Podcast Episode 127: Rowing Across the Atlantic

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In 1896 two New Jersey clam diggers made a bold bid for fame: They set out to cross the North Atlantic in a rowboat, a feat that had never been accomplished before. In this week’s episode of the Futility Closet podcast we’ll follow the adventure of George Harbo and Frank Samuelsen, which one newspaper called “the most remarkable event in the way of ocean navigation that ever transpired.”

We’ll also meet some military mammals and puzzle over a thwarted burglar.

Intro:

The score for Telemann’s Gulliver Suite includes “Lilliputian” and “Brobdingnagian” note values.

In 1964 Zambia announced a rather low-tech space program.

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Sources for our feature on Harbo and Samuelsen:

David W. Shaw, Daring the Sea, 1998.

William Longyard, A Speck on the Sea, 2003.

David W. Shaw, “A Fool’s Errand, but a Nautical Landmark,” Scandinavian Review 102:1 (Spring 2015), 46-60.

“To Row Across the Atlantic,” New York World, Feb. 13, 1896, 16.

“To Cross Ocean in Rowboat,” New York Herald, June 6, 1896, 7.

The log of the Fox.

“Over the Sea With Oars,” New York World, Aug. 2, 1896, 10.

“The Fox Arrives at Havre,” Daily Telegraph, Aug 7, 1896.

“They Rowed to Havre,” National Police Gazette, Aug. 22, 1896.

“The Following Is Worth Reading,” National Police Gazette, Sept. 12, 1896.

“Harbo and Samuelson and the Tiny Boat in Which They Rowed Across the Atlantic,” New York Herald, March 21, 1897, 2.

Andy Philpott and Geoff Leyland, “Rowing to Barbados,” OR/MS Today, April 2006.

Thao Hua, “Manager Backs Atlantic Crossing,” Pensions & Investments 36:12 (June 9, 2008), 8.

BBC News, “Artemis Rowing Crew Smashes Transatlantic Record,” July 31, 2010.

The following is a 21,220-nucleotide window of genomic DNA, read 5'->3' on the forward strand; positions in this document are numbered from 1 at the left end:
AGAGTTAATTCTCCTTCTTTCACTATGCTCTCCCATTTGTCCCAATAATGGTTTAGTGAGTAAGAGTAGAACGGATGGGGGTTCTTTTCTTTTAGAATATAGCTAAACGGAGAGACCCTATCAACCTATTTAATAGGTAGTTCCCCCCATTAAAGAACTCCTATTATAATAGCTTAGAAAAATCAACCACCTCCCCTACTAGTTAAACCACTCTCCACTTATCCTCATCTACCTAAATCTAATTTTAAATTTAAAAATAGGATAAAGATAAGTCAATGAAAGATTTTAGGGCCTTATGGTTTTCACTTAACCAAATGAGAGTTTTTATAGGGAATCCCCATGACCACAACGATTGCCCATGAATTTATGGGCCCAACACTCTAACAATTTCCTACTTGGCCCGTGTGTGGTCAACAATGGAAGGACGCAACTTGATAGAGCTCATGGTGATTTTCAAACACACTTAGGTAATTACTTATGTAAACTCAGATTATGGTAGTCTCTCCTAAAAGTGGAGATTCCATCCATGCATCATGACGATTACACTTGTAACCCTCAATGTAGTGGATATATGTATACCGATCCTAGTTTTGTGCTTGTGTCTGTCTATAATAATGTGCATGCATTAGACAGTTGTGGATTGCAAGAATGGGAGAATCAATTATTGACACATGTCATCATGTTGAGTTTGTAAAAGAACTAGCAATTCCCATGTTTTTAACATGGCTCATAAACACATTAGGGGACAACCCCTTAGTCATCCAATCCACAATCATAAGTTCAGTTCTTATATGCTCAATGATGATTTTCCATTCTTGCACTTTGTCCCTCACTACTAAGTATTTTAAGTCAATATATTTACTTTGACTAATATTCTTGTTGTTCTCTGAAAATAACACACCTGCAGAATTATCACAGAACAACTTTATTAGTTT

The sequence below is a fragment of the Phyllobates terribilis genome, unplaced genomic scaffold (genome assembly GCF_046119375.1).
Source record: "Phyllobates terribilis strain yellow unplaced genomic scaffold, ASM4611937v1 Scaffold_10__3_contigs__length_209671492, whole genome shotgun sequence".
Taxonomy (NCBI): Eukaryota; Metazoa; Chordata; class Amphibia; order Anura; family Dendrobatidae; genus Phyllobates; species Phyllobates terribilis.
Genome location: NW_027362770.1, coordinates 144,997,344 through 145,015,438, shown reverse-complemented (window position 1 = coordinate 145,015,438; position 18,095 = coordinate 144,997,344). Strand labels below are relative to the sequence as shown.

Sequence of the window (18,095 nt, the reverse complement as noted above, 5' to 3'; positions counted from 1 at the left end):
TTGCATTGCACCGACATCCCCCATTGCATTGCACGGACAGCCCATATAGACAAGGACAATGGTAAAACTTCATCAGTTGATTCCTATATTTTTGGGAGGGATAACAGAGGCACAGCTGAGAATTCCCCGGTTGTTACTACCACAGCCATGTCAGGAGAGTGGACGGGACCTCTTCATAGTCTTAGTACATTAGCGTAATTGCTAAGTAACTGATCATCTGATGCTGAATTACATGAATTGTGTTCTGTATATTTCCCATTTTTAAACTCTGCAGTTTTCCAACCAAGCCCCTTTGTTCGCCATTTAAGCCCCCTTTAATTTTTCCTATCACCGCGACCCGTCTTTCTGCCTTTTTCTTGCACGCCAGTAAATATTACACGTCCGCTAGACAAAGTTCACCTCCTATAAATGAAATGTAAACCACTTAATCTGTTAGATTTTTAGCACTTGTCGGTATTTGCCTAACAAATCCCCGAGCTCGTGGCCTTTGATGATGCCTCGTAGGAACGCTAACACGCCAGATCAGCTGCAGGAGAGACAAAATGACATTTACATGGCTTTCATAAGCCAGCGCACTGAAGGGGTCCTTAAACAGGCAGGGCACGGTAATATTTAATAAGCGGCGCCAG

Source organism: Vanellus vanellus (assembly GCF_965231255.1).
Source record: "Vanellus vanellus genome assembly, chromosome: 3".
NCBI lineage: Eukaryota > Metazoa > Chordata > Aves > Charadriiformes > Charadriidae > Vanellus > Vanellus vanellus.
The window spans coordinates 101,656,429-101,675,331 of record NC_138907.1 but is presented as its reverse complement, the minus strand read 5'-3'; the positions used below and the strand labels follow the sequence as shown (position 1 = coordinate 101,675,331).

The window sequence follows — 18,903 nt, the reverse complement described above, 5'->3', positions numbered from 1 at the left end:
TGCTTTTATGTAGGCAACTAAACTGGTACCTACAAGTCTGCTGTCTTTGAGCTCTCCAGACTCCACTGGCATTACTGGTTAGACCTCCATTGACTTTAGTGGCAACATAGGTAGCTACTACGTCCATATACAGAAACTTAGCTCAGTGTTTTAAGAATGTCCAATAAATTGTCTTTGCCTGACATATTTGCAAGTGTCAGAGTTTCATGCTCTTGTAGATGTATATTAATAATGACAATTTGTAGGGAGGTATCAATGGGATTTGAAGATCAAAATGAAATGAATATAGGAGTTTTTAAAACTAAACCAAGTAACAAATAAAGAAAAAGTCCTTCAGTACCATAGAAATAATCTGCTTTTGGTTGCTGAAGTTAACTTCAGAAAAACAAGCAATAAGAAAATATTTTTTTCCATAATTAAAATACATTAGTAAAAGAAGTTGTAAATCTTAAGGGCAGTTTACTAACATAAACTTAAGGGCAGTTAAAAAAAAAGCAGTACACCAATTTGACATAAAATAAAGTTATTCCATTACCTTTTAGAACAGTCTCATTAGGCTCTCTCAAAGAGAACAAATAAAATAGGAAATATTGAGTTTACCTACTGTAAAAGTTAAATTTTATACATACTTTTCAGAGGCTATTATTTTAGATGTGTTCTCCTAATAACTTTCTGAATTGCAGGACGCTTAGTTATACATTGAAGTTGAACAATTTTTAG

Listener mail:

Yuko, Cher Ami, 2016.

Leah Tams, “How Did Animals (Even Slugs) Serve in World War I?”, National Museum of American History, Nov. 14, 2014.

Jessica Talarico, “15 Animals That Went to War,” Imperial War Museums (accessed Oct. 22, 2016).

History.com, “War Animals From Horses to Glowworms: 7 Incredible Facts,” Dec. 22, 2011.

Nick Tarver, “World War One: The Circus Animals That Helped Britain,” BBC News, Nov. 11, 2013.

U.S. Navy Marine Mammal Program (accessed Oct. 22, 2016).

Mark Strauss, “These Are the Brave and Fluffy Cats Who Served in World War I,” io9, Aug. 22, 2014.

This week’s lateral thinking puzzle was contributed by listener Tommy Honton, who sent this corroborating link (warning — this spoils the puzzle).

You can listen using the player above, download this episode directly, or subscribe on iTunes or Google Play Music or via the RSS feed at http://feedpress.me/futilitycloset.

Please consider becoming a patron of Futility Closet — on our Patreon page you can pledge any amount per episode, and we’ve set up some rewards to help thank you for your support. You can also make a one-time donation on the Support Us page of the Futility Closet website.

Many thanks to Doug Ross for the music in this episode.

If you have any questions or comments you can reach us at podcast@futilitycloset.com. Thanks for listening!

A Premonition